Kún forged her artistic mettle apprenticing as a woodworker and upholsterer during her early twenties. Dedicating thirteen years to building mortise and tenon constructed furniture from reclaimed wood, her respect for materials and craftsmanship in their reverential structure, is planted deep.
Growing up in the suburban Midwest, opportunities to explore craft and industrial arts were scarce. Kristy became increasingly interested fine craftsmanship in wood during college, and withdrew from university classes in construction engineering to pursue a study with master woodworkers on the West Coast.
“My life as a craftsman began in a woodshop, transforming reclaimed and historic wood into finely crafted furniture. The selection and processing of the wood, joinery, construction and finishing were a fulfilling pursuit for many years. The skills I developed during this period are reflected in obvious ways in my current work, e.g. handcrafted frames, upholstery methods used in mounting felt, and in some less obvious ways… My process for joining wool fibers and making dry connections before felting is uniquely my own technique, developed and inspired by the joinery used in the furniture I built.”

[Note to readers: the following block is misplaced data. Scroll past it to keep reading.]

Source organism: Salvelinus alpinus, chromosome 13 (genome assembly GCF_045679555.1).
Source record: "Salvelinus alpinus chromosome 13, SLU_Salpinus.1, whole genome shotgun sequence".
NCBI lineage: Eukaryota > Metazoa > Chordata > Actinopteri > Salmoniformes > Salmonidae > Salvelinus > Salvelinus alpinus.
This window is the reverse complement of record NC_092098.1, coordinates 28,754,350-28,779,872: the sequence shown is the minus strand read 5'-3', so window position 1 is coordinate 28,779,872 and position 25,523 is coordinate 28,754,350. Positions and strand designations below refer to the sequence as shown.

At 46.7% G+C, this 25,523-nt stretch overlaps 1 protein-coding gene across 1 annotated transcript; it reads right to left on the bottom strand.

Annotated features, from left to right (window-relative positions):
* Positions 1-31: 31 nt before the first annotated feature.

Ten years ago Kristy began the transition from wood to wool. The change in materials fostered a change in lifestyle; A quieter environment with materials that require more gentle and personal attention, rather than tools and industrial equipment. “I’ve taken this time to work slowly through my own ideas, learn from others, and develop a sustainable practice of my own in felt making.”
Photos has been taken from the artist’s website and are covered by copyright
“Hands In Water”, 2018, 33x17x4 inch, a single piece of handmade felt, merino wool, silk and cotton, copyright Kristy Kun
“Celestial Convergence”, 2018, 33x47x2.5inch, merino wool, silk and flax, copyright Kristi Kun
“Celestial Convergence” Detail, 2018, 33x47x2.5inch, merino wool, silk and flax, copyright Kristi Kun
“Tenacities and Opulent Fibers”, 2017, 45″ x 24″ x 2″, steel wire- warped, woven, and felted into wool. encaustic finish, handmade frame of local maple with acrylic backing, copyright Kristy Kun